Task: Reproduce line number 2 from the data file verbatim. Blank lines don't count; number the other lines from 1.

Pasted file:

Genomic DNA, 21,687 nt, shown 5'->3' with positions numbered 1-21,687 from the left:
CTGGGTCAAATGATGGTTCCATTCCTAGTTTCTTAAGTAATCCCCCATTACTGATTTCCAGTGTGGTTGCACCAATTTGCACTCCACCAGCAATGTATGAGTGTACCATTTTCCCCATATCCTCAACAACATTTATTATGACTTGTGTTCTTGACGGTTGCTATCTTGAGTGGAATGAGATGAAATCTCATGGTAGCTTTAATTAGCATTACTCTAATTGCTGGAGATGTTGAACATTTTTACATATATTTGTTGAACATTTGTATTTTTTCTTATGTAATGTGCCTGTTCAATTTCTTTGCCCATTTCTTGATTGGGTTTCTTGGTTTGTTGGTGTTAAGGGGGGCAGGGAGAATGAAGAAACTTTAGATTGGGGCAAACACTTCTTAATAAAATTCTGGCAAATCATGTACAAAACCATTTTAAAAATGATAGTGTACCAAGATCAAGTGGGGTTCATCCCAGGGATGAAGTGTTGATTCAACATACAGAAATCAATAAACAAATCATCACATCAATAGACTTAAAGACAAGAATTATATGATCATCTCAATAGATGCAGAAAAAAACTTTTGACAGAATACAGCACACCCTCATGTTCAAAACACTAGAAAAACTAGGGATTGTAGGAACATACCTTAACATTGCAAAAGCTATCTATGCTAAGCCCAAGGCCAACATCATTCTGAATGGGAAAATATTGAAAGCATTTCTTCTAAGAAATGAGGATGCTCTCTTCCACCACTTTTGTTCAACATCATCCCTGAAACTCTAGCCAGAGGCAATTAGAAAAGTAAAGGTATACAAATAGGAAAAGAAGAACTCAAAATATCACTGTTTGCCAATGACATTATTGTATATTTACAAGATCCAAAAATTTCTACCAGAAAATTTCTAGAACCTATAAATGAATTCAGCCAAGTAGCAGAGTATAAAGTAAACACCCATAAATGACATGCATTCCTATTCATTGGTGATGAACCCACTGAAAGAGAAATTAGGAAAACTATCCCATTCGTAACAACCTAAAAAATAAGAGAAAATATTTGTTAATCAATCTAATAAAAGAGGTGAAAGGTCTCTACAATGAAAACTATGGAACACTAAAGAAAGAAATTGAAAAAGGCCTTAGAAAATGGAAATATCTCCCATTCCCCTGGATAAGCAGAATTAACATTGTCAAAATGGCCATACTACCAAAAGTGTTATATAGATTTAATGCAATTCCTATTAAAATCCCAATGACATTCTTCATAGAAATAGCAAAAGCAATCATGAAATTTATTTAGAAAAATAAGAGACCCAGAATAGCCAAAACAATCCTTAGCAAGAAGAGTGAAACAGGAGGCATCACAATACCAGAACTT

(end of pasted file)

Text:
CTGGGTCAAATGATGGTTCCATTCCTAGTTTCTTAAGTAATCCCCCATTACTGATTTCCAGTGTGGTTGCACCAATTTGCACTCCACCAGCAATGTATGAGTGTACCATTTTCCCCATATCCTCAACAACATTTATTATGACTTGTGTTCTTGACGGTTGCTATCTTGAGTGGAATGAGATGAAATCTCATGGTAGCTTTAATTAGCATTACTCTAATTGCTGGAGATGTTGAACATTTTTACATATATTTGTTGAACATTTGTATTTTTTCTTATGTAATGTGCCTGTTCAATTTCTTTGCCCATTTCTTGATTGGGTTTCTTGGTTTGTTGGTGTTAAGGGGGGCAGGGAGAATGAAGAAACTTTAGATTGGGGCAAACACTTCTTAATAAAATTCTGGCAAATCATGTACAAAACCATTTTAAAAATGATAGTGTACCAAGATCAAGTGGGGTTCATCCCAGGGATGAAGTGTTGATTCAACATACAGAAATCAATAAACAAATCATCACATCAATAGACTTAAAGACAAGAATTATATGATCATCTCAATAGATGCAGAAAAAAACTTTTGACAGAATACAGCACACCCTCATGTTCAAAACACTAGAAAAACTAGGGATTGTAGGAACATACCTTAACATTGCAAAAGCTATCTATGCTAAGCCCAAGGCCAACATCATTCTGAATGGGAAAATATTGAAAGCATTTCTTCTAAGAAATGAGGATGCTCTCTTCCACCACTTTTGTTCAACATCATCCCTGAAACTCTAGCCAGAGGCAATTAGAAAAGTAAAGGTATACAAATAGGAAAAGAAGAACTCAAAATATCACTGTTTGCCAATGACATTATTGTATATTTACAAGATCCAAAAATTTCTACCAGAAAATTTCTAGAACCTATAAATGAATTCAGCCAAGTAGCAGAGTATAAAGTAAACACCCATAAATGACATGCATTCCTATTCATTGGTGATGAACCCACTGAAAGAGAAATTAGGAAAACTATCCCATTCGTAACAACCTAAAAAATAAGAGAAAATATTTGTTAATCAATCTAATAAAAGAGGTGAAAGGTCTCTACAATGAAAACTATGGAACACTAAAGAAAGAAATTGAAAAAGGCCTTAGAAAATGGAAATATCTCCCATTCCCCTGGATAAGCAGAATTAACATTGTCAAAATGGCCATACTACCAAAAGTGTTATATAGATTTAATGCAATTCCTATTAAAATCCCAATGACATTCTTCATAGAAATAGCAAAAGCAATCATGAAATTTATTTAGAAAAATAAGAGACCCAGAATAGCCAAAACAATCCTTAGCAAGAAGAGTGAAACAGGAGGCATCACAATACCAGAACTT